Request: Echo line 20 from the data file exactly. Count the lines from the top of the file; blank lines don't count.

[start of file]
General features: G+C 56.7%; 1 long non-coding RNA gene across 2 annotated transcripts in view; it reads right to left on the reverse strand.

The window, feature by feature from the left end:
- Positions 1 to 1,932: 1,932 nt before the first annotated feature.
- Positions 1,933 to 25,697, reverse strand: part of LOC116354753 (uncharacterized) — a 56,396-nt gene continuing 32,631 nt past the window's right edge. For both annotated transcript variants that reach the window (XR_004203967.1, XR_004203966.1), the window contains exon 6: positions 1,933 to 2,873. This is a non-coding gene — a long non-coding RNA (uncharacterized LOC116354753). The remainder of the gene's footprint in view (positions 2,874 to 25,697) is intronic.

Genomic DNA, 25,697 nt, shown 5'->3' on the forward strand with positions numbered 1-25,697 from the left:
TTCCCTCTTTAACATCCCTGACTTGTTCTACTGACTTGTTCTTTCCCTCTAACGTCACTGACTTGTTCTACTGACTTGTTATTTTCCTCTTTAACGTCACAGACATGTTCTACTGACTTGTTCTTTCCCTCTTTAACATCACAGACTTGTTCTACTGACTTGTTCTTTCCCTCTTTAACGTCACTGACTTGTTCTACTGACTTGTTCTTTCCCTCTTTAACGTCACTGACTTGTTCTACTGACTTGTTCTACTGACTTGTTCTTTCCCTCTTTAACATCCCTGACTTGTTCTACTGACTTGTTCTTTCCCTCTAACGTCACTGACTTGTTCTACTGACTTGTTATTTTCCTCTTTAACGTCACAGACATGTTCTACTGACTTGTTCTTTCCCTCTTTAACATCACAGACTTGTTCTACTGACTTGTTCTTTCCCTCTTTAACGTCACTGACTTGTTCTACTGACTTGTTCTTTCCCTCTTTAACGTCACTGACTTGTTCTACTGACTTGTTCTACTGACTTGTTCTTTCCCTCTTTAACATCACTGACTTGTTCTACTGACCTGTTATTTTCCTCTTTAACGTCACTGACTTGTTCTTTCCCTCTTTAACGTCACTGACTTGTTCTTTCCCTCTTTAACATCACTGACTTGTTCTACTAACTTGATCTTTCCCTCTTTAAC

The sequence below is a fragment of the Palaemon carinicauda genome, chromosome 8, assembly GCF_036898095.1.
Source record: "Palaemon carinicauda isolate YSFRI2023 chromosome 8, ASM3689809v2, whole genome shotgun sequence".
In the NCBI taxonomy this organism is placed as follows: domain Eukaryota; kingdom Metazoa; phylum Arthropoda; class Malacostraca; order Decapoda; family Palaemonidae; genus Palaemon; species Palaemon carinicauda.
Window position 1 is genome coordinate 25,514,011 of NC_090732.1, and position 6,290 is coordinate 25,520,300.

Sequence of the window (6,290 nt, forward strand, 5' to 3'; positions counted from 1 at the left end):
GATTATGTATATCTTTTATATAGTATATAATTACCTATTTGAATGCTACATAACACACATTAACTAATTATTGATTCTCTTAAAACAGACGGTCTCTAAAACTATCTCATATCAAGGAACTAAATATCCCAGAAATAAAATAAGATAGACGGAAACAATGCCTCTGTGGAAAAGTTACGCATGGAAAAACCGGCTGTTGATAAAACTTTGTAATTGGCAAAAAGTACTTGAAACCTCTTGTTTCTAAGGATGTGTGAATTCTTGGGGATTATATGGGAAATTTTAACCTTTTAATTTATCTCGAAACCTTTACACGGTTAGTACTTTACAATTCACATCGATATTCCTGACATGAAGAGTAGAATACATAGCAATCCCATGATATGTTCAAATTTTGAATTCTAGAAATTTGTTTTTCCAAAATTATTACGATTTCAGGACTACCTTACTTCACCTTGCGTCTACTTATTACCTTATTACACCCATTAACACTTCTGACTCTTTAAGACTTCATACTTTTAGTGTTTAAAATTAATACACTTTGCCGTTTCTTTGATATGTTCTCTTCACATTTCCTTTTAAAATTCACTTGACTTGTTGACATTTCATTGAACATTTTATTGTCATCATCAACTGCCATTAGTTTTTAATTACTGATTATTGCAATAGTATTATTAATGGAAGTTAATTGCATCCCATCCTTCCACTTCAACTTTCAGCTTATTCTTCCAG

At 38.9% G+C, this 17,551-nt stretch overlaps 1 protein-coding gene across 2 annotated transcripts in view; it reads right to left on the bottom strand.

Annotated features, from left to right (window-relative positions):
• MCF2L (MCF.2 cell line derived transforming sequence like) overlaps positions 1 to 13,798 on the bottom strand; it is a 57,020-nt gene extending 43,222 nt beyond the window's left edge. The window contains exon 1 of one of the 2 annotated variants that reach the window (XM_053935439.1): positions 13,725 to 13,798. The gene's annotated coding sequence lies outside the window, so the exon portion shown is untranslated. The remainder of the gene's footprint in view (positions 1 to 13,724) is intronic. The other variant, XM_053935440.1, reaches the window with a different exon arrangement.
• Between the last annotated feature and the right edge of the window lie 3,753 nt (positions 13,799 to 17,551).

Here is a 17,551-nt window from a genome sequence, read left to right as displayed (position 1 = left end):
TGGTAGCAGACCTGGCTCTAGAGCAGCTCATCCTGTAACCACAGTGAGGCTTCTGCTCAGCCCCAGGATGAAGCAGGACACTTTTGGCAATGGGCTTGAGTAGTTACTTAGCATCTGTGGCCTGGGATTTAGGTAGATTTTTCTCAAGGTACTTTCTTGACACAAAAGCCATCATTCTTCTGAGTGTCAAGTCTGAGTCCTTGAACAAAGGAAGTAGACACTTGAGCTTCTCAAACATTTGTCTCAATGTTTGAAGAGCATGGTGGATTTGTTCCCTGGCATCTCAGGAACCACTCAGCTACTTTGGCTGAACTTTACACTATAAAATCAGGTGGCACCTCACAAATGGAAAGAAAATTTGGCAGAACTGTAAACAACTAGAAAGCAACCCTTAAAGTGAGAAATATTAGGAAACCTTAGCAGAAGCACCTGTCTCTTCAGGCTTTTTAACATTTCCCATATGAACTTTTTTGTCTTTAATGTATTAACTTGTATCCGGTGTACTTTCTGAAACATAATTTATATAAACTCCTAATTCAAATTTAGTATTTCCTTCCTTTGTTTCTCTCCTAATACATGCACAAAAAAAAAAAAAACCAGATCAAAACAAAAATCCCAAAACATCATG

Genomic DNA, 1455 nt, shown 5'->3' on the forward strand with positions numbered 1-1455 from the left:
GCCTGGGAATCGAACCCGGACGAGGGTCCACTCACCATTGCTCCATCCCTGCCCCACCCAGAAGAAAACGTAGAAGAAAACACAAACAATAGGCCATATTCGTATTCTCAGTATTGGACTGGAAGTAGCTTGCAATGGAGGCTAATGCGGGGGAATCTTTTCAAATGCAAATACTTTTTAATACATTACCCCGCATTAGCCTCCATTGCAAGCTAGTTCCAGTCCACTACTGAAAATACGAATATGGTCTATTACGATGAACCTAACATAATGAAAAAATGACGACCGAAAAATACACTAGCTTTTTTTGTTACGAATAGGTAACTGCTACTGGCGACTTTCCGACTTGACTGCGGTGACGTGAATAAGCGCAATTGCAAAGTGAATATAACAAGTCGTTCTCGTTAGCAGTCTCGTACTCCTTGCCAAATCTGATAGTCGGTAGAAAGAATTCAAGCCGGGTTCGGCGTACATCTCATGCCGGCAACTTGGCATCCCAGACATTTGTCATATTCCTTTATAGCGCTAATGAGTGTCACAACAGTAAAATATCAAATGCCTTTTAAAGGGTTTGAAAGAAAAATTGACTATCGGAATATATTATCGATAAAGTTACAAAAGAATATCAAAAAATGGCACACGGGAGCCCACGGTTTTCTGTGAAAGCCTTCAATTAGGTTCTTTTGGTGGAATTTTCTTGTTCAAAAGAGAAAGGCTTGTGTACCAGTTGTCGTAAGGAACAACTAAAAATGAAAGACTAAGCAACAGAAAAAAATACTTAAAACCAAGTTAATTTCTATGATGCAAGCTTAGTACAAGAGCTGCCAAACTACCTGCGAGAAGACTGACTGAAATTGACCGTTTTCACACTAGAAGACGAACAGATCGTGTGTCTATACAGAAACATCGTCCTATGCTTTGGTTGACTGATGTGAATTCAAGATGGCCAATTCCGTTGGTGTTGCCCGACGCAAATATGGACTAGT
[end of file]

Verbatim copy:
GCCTGGGAATCGAACCCGGACGAGGGTCCACTCACCATTGCTCCATCCCTGCCCCACCCAGAAGAAAACGTAGAAGAAAACACAAACAATAGGCCATATTCGTATTCTCAGTATTGGACTGGAAGTAGCTTGCAATGGAGGCTAATGCGGGGGAATCTTTTCAAATGCAAATACTTTTTAATACATTACCCCGCATTAGCCTCCATTGCAAGCTAGTTCCAGTCCACTACTGAAAATACGAATATGGTCTATTACGATGAACCTAACATAATGAAAAAATGACGACCGAAAAATACACTAGCTTTTTTTGTTACGAATAGGTAACTGCTACTGGCGACTTTCCGACTTGACTGCGGTGACGTGAATAAGCGCAATTGCAAAGTGAATATAACAAGTCGTTCTCGTTAGCAGTCTCGTACTCCTTGCCAAATCTGATAGTCGGTAGAAAGAATTCAAGCCGGGTTCGGCGTACATCTCATGCCGGCAACTTGGCATCCCAGACATTTGTCATATTCCTTTATAGCGCTAATGAGTGTCACAACAGTAAAATATCAAATGCCTTTTAAAGGGTTTGAAAGAAAAATTGACTATCGGAATATATTATCGATAAAGTTACAAAAGAATATCAAAAAATGGCACACGGGAGCCCACGGTTTTCTGTGAAAGCCTTCAATTAGGTTCTTTTGGTGGAATTTTCTTGTTCAAAAGAGAAAGGCTTGTGTACCAGTTGTCGTAAGGAACAACTAAAAATGAAAGACTAAGCAACAGAAAAAAATACTTAAAACCAAGTTAATTTCTATGATGCAAGCTTAGTACAAGAGCTGCCAAACTACCTGCGAGAAGACTGACTGAAATTGACCGTTTTCACACTAGAAGACGAACAGATCGTGTGTCTATACAGAAACATCGTCCTATGCTTTGGTTGACTGATGTGAATTCAAGATGGCCAATTCCGTTGGTGTTGCCCGACGCAAATATGGACTAGT